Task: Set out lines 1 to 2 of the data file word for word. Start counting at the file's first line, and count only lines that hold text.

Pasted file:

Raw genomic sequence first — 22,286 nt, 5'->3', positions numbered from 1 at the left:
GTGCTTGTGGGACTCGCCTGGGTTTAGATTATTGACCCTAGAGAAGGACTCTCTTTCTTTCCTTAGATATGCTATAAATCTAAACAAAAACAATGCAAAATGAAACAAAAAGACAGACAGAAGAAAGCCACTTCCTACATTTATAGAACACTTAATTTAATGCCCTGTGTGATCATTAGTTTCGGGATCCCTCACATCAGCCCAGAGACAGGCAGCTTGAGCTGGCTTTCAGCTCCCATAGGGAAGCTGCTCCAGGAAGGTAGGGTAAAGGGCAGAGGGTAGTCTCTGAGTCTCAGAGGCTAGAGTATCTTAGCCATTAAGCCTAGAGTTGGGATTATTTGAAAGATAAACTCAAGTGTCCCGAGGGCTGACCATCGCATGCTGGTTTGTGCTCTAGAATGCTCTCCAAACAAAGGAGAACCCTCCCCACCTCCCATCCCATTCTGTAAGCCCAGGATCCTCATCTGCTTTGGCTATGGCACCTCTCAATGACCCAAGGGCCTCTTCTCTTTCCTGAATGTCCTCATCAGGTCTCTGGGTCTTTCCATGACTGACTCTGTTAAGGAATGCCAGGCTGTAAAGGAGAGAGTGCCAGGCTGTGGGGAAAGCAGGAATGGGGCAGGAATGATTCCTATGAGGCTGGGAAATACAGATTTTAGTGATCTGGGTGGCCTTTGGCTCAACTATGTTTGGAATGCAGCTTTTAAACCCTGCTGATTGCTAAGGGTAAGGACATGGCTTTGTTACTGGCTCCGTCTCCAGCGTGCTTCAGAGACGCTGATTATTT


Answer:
Raw genomic sequence first — 22,286 nt, 5'->3', positions numbered from 1 at the left:
GTGCTTGTGGGACTCGCCTGGGTTTAGATTATTGACCCTAGAGAAGGACTCTCTTTCTTTCCTTAGATATGCTATAAATCTAAACAAAAACAATGCAAAATGAAACAAAAAGACAGACAGAAGAAAGCCACTTCCTACATTTATAGAACACTTAATTTAATGCCCTGTGTGATCATTAGTTTCGGGATCCCTCACATCAGCCCAGAGACAGGCAGCTTGAGCTGGCTTTCAGCTCCCATAGGGAAGCTGCTCCAGGAAGGTAGGGTAAAGGGCAGAGGGTAGTCTCTGAGTCTCAGAGGCTAGAGTATCTTAGCCATTAAGCCTAGAGTTGGGATTATTTGAAAGATAAACTCAAGTGTCCCGAGGGCTGACCATCGCATGCTGGTTTGTGCTCTAGAATGCTCTCCAAACAAAGGAGAACCCTCCCCACCTCCCATCCCATTCTGTAAGCCCAGGATCCTCATCTGCTTTGGCTATGGCACCTCTCAATGACCCAAGGGCCTCTTCTCTTTCCTGAATGTCCTCATCAGGTCTCTGGGTCTTTCCATGACTGACTCTGTTAAGGAATGCCAGGCTGTAAAGGAGAGAGTGCCAGGCTGTGGGGAAAGCAGGAATGGGGCAGGAATGATTCCTATGAGGCTGGGAAATACAGATTTTAGTGATCTGGGTGGCCTTTGGCTCAACTATGTTTGGAATGCAGCTTTTAAACCCTGCTGATTGCTAAGGGTAAGGACATGGCTTTGTTACTGGCTCCGTCTCCAGCGTGCTTCAGAGACGCTGATTATTT